Lynne and Morani the rhinoceros
Boutique tented camps are the next step down but are still luxuriously
equipped and accommodate 18 to 30 people. The kitchen caters to a smaller
group and thus offers gourmet dining and includes laundry services and the
added bonus of local wines and beers.
Permanent tented camps, where your room is a tent located underneath a
canvas covering on a durable floor surface, offers a dining room, pool,
gift shop, and bar and sleeps a larger number of guests, 75 to 100 people,
at a lesser cost.
Lodges, the most affordable way to travel, house approximately 75 to 100 people. A central dining room is located in this facility, as well as a pool and bar. Here, safari visitors arrive in minibuses and spend approximately $3,000 - $4000 per person for an
average eight- to ten-day stay.
For more accommodation options, find unique Kenya hotels and interesting tours in Kenya.
Food at the Maniago’s African safari destinations ranges from excellent to
gourmet and includes lots of fruits, vegetables and fish, primarily
tilapia and Nile perch, as well as a wide variety of meat, pasta dishes and
mouth watering desserts.
The more upscale tours offer a wider
variety of dishes, but even in the lodges the big buffets that are served
during meal time offer delicious varieties and salad bars.
A visitor is greeted by
“The food is totally beyond people’s expectations,” said Leakey. “There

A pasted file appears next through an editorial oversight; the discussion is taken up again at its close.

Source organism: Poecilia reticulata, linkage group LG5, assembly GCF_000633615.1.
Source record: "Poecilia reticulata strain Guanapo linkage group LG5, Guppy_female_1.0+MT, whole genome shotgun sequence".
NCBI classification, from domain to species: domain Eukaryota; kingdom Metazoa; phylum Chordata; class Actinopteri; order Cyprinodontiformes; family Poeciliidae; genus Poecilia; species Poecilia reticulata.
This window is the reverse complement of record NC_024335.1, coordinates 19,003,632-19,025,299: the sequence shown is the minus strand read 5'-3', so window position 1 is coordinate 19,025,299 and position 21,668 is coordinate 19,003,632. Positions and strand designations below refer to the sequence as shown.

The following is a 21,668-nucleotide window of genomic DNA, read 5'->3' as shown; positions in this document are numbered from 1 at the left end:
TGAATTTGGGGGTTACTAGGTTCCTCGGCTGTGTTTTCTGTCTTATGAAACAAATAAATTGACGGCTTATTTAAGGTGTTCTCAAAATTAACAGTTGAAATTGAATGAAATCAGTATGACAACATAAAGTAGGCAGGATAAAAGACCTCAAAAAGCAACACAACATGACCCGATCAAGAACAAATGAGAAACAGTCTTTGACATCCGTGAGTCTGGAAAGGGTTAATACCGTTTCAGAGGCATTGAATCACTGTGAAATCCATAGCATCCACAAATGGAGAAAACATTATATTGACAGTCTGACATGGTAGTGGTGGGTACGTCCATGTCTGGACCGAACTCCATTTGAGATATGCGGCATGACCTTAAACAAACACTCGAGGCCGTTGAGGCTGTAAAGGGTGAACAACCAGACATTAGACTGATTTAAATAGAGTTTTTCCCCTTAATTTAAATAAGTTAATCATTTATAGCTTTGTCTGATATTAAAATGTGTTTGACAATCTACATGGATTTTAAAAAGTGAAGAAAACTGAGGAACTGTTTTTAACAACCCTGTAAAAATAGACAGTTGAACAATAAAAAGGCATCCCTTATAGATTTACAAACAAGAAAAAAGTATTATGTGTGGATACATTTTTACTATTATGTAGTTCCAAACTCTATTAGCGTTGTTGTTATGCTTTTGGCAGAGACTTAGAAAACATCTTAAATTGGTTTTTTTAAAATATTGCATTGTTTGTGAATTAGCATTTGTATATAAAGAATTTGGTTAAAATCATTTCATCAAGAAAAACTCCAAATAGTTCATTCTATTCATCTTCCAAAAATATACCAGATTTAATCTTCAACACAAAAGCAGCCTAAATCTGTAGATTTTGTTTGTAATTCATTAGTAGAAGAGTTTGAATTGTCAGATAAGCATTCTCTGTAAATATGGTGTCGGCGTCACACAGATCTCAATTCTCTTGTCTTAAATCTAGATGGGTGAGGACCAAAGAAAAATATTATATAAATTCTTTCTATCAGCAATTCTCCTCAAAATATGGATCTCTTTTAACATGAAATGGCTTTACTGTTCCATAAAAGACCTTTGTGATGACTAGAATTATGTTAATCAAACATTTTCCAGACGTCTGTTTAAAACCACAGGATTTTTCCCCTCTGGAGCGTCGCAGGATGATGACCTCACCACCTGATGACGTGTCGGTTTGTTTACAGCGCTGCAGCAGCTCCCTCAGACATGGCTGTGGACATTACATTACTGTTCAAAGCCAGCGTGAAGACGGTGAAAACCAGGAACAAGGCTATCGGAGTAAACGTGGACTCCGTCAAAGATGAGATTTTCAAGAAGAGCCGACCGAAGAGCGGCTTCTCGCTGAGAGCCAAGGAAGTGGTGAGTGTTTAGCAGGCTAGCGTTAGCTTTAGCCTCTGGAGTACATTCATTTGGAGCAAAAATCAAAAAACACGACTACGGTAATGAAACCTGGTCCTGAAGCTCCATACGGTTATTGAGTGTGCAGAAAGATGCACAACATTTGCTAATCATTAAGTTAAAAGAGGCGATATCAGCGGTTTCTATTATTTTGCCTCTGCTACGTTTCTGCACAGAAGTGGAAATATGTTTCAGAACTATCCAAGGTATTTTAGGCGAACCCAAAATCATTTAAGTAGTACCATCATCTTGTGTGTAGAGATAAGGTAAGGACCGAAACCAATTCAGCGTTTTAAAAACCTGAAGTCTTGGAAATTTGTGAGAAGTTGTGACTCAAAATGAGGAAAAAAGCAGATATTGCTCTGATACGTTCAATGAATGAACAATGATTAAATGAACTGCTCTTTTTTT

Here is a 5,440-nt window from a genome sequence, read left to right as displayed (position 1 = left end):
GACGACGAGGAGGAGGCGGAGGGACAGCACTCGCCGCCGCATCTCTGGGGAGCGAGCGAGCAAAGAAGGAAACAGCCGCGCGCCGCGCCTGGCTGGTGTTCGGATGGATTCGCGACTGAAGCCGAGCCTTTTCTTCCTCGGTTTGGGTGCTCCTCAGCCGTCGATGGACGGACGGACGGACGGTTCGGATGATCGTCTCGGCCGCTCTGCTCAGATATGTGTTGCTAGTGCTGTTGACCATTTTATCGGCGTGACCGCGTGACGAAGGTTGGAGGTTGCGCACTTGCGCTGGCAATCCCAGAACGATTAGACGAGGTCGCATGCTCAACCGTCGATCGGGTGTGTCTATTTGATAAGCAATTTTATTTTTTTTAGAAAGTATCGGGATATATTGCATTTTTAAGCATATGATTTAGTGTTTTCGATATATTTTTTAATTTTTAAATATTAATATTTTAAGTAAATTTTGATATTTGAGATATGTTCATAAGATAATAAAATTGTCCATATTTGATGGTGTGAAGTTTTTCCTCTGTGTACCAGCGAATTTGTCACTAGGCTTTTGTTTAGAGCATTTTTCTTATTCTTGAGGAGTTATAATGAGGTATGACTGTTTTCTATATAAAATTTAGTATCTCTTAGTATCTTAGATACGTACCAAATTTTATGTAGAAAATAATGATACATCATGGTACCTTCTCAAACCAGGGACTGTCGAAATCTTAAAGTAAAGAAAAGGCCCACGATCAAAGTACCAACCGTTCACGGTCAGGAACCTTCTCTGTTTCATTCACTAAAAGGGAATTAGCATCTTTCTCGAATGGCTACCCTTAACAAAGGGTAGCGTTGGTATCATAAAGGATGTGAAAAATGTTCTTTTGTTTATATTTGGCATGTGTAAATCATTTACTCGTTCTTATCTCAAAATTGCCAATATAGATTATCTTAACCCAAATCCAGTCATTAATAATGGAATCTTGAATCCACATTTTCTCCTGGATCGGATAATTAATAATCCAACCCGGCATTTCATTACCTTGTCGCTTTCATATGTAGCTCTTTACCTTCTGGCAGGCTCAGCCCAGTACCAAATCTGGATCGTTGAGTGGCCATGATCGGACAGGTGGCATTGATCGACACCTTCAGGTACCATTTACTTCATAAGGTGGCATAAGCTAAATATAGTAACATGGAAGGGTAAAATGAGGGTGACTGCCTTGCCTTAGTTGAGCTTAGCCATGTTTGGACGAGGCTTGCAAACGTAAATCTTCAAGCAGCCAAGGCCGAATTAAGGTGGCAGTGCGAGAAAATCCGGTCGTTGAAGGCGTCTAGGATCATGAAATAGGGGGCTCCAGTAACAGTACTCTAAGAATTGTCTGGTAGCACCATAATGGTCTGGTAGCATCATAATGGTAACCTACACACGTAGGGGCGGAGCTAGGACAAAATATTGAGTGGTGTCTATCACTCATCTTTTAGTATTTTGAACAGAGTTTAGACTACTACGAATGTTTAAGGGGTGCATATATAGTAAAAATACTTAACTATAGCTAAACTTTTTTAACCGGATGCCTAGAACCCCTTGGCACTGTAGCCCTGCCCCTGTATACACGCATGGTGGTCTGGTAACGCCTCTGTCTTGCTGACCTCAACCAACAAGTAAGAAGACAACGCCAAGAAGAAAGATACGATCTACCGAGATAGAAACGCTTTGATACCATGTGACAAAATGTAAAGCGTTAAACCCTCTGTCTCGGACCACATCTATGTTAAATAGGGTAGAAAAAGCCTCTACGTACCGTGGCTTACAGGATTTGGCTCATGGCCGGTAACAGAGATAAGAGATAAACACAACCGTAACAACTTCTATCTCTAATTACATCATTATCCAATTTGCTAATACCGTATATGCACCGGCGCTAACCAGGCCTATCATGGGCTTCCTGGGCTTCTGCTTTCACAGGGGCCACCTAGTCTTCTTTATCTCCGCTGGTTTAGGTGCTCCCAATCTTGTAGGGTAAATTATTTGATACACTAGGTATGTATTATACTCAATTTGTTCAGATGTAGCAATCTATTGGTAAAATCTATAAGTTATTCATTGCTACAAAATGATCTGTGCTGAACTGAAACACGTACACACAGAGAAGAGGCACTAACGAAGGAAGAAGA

is a much bigger variety of food than people are expecting.”
Traditional African delicacies which are not only tasty but good for you
are often sought out by tour programs. They are also listed in the menu
at the various accommodations and typically include beans, corn, kale and
If it’s your first or your seventh trip to Africa, Leakey recommends you
take part in this life-changing safari trip.
“People come back with a little more appreciation of our country,” she
said. “Especially when young people get to see the contrast that safaris
aren’t just a lot of fun; they’re a lot of personal development for all
ages. People fortunate enough to live in a country with such abundance as the
U.S. often return with a greater sense of appreciation for what they take for
granted and this makes for better future citizens.”
“None of this would be possible without a strong tourist industry,” Leakey
said. “Tourism brings in the revenue and the jobs. By having a strong
tourist industry it strengthens the government’s ability and commitment to
maintain the game parks and in turn supports this beautiful area.”
Leakey has been escorting safaris for 30 years. As a current resident of
Kenya, she travels around the U.S. twice a year during the rainy season of
March through June as well as the month of November giving slide shows and
talks on African travel. Currently, she is visiting with travel groups,
bookstores, and travel centers to promote African safari travel on the
For more information about African safari travel or how to book your trip email Lynne Leakey or visit maniagosafaris.com.
Daryl Popper is a journalism major at the University of Massachusetts. She writes a blog called Travel Reader.